A secret artist with a passion for opera is the subject of a new documentary being shown at The Public. Alison Jones spoke to filmmaker Barney Snow about following the trail of a 50-year mystery.

It was clearly a temptation too great to resist.

When an exhibition was opened about a shadowy figure who leaves doodles of a long dead opera star around the Black Country, the question was: Would he (or she) come and leave their calling card?

It was answered a few days into Black Country Legends at The Public, West Bromwich, when beer mats and a bottle featuring sketches of Mario Lanza and signed AJW were found in the cafe.

True to form, the anonymous artist had slipped in and out without being seen.

Documentary maker Barney Snow was so intrigued by the curious case of the “Black Country Banksy”, that he has spent the last three years following his (or her) trail.

What amazed him was the dedication and longevity of the artist and their quirky hobby.

Line drawings of Mario Lanza started turning up on the backs of beermats and the like shortly after the troubled star died in 1959, at the age of 38.

Since then, they have cropped up in all sorts of locations without the identity of AJW ever being revealed.

“Mario Lanza was a screen idol,” says Barney.

“He was like Elvis Presley or the Beatles of his day.

“If you think that these drawings started being deposited in the early 60s, you have probably got a fan, right?

“Yet most of Lanza’s fans were women and what is being done is not a very female thing to do.”

The campaign has taken a remarkable amount of perseverance and planning.

The “drops” of the drawings have been widespread. Though they have predominantly been found in the Black Country, they have also been discovered as far afield as France.

“They are left in pubs, phone boxes, shops, libraries, bus stations – anywhere there is a display where it can be popped in,” says Barney.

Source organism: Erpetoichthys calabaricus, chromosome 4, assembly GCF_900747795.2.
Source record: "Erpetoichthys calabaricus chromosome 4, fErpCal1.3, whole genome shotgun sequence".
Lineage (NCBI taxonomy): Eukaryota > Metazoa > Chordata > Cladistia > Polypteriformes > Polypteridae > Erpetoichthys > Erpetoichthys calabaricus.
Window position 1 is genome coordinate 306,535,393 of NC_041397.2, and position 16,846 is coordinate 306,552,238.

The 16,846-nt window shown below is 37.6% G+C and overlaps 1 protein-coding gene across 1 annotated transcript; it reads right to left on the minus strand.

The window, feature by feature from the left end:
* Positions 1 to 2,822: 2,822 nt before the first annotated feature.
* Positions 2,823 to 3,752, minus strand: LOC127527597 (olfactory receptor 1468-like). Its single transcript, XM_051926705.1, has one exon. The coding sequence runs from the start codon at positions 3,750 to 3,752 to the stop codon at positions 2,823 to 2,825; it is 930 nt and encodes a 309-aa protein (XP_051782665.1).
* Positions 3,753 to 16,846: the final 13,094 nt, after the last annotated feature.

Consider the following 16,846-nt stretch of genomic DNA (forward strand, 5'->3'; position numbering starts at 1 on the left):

“There is a sense that whoever is doing it needs to do it quickly because to be slow is to be seen.

“They are not drawn in situ, they are done privately and then distributed.”

AJW occasionally branches out into writing cryptic stories, lyrics and phrases, or making collages from bus tickets and receipts stuck onto old washing powder packets and biscuit boxes.

It has been estimated that the dedicated doodler has done something like a quarter of a million pieces since the 60s.

“They could have been doing 10 a day for decades,” says Barney. “It is a kind of habit mixed with a part time job.

“Over the years tens of thousands of these would have just been thrown away, which is what I like about it as well.”

There have been imitators but Barney says the fakes are easy to spot.

“It is about the quality of the line. Somebody has been doing this for decades.

“Each one is going to have a similarity which is going to be harder and harder to reproduce by someone else.”

Sometimes there are phone numbers or website addresses on the sketches, one of which led to a local character who was known to be an artist, although Barney refuses to say whether that person is AJW.

AJW has been compared to street artist Banksy because of his (or her) stealthy approach, but Barney says the former’s work cannot command huge sums.

“They don’t have political content like Banksy and they are very much more home spun, like folk art.

“This character isn’t trying to be an international artist. I would even question whether they consider themselves to be an artist at all.

“I think it is about being able to achieve a certain notoriety, a local fame. Most people live their lives and get forgotten about. I think it is a bid not to be forgotten.”

Barney’s documentary is a detective story, told through the eyes of a former police officer who looks into the case.

Barney says he believes he has discovered the identity of AJW after gaining the trust of people in the know, but has sworn himself to secrecy.

“There are lots of theories and there are also ones spread about in order to create a landscape of theories.

“After 50 years, you’d think the original might have died and been replaced by another one. It is an interesting idea, that they might have been replaced by an offspring.”

The sketches and scraps of writing have also helped to keep the legend of Lanza alive.

“He was a superstar, he was huge, but people below 60, which is most people, don’t know who Mario Lanza was. It is as if he belongs in the old world, pre rock.

“There’s a Mario Lanza society in most countries round the world, including in Britain. I have been to their annual shindig.

“A few of them know about AJW but I think in a way they’d rather it didn’t exist.

“Lanza is still a kind of hero – although he was a complete wreck, a binge eater and an alcoholic who died young – and this is a little bit weird.

“I don’t think they want weirdness associated with him.”

Barney admits he is worried that in this technological age of camera phones and CCTV, that the mystery of it could finally be stripped away.

“When all of this started, none of that existed. So somebody sharp and not very caring could do something about that.

“It is an old fashioned enterprise but we are living in a modern world.

“The fact that the cover hasn’t been blown is interesting.

“Long may it continue.”

* Black Country Legends is running at The Public, West Bromwich, until May 6. For details, look up www.thepublic.com